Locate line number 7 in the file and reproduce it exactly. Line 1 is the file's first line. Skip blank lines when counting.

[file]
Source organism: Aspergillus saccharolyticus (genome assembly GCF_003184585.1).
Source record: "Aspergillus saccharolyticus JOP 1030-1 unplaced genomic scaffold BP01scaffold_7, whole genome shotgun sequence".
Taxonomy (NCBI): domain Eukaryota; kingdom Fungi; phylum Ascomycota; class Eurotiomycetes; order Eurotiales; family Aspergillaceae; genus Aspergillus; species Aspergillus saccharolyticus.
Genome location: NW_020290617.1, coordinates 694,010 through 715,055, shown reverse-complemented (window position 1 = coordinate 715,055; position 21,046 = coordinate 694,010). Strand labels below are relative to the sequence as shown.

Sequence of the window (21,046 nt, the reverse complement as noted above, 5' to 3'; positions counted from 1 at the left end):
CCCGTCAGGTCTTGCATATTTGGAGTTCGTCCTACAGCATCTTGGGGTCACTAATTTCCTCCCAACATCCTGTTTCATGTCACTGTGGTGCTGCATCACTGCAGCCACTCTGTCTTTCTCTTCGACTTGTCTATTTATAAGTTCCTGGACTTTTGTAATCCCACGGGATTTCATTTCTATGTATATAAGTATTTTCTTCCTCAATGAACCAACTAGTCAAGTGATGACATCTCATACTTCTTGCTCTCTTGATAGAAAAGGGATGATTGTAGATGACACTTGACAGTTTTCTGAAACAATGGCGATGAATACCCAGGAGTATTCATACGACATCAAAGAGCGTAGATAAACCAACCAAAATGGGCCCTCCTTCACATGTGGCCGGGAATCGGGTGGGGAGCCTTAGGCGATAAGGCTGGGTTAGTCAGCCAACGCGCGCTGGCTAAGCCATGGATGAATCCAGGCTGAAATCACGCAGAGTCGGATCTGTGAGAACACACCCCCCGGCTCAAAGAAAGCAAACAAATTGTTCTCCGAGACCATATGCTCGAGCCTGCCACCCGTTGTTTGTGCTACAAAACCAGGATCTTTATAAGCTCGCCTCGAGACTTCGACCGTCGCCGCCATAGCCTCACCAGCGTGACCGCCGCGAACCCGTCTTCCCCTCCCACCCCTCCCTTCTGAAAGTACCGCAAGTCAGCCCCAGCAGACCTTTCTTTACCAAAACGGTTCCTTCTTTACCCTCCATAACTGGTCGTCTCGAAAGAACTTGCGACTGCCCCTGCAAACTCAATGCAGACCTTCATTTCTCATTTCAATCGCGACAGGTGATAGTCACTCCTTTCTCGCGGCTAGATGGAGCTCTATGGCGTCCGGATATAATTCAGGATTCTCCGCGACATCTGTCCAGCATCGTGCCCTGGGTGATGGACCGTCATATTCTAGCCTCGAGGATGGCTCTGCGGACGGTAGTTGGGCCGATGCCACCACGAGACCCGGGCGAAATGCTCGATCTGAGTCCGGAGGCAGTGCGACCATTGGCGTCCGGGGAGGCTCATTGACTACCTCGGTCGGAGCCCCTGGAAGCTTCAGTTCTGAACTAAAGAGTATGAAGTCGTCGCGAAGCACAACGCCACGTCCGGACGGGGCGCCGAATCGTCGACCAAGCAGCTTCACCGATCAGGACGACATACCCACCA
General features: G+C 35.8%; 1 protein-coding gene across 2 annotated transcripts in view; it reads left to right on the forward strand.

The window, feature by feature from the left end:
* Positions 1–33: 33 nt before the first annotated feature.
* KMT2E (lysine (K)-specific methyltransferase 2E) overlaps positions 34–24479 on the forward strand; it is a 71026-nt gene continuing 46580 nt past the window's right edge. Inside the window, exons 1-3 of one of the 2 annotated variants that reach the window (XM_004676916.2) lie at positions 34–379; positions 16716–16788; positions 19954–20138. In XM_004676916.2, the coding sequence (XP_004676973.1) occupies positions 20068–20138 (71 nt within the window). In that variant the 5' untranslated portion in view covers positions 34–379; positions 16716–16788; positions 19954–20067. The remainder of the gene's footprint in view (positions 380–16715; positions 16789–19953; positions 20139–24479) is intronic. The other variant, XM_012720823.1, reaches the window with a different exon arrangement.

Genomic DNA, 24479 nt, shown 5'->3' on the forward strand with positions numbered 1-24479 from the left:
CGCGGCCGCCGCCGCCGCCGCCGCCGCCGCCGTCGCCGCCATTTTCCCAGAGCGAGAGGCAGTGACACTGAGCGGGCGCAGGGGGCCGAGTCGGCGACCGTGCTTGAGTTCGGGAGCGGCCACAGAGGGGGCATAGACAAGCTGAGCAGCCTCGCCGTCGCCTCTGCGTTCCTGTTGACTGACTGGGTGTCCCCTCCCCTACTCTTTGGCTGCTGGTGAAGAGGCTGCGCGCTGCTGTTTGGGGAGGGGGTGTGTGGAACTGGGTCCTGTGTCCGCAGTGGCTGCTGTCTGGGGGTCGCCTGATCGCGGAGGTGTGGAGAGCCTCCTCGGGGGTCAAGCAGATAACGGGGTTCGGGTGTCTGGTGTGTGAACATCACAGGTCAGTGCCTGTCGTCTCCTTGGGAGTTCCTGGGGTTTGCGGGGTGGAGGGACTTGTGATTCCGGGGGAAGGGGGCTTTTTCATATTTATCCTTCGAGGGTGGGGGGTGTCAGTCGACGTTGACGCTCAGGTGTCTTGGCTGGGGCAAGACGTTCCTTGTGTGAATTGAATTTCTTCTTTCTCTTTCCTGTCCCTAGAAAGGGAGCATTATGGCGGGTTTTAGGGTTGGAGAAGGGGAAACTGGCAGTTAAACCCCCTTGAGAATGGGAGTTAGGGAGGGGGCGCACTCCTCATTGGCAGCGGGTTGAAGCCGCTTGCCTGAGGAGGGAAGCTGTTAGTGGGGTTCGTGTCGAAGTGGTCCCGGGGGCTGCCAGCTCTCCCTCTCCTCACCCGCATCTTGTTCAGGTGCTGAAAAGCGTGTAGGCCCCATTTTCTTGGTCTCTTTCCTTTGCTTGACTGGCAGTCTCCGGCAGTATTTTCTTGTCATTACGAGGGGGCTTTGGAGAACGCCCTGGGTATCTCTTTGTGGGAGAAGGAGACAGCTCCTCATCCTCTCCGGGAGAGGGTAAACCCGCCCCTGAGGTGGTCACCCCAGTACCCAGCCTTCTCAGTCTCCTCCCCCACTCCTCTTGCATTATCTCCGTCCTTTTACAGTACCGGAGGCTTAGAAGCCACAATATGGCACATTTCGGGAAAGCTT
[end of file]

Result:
General features: G+C 35.8%; 1 protein-coding gene across 2 annotated transcripts in view; it reads left to right on the forward strand.